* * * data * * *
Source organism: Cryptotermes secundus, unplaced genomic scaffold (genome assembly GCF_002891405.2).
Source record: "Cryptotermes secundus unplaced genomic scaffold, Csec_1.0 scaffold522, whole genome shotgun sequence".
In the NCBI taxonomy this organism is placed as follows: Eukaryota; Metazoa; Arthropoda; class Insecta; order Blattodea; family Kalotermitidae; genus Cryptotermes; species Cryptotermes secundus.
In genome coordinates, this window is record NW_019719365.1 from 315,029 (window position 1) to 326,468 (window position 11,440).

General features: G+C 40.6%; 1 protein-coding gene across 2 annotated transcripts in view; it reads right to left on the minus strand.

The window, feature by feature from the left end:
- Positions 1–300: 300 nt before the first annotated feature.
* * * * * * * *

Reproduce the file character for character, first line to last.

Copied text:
Source organism: Cryptotermes secundus, unplaced genomic scaffold (genome assembly GCF_002891405.2).
Source record: "Cryptotermes secundus unplaced genomic scaffold, Csec_1.0 scaffold522, whole genome shotgun sequence".
In the NCBI taxonomy this organism is placed as follows: Eukaryota; Metazoa; Arthropoda; class Insecta; order Blattodea; family Kalotermitidae; genus Cryptotermes; species Cryptotermes secundus.
In genome coordinates, this window is record NW_019719365.1 from 315,029 (window position 1) to 326,468 (window position 11,440).

General features: G+C 40.6%; 1 protein-coding gene across 2 annotated transcripts in view; it reads right to left on the minus strand.

The window, feature by feature from the left end:
- Positions 1–300: 300 nt before the first annotated feature.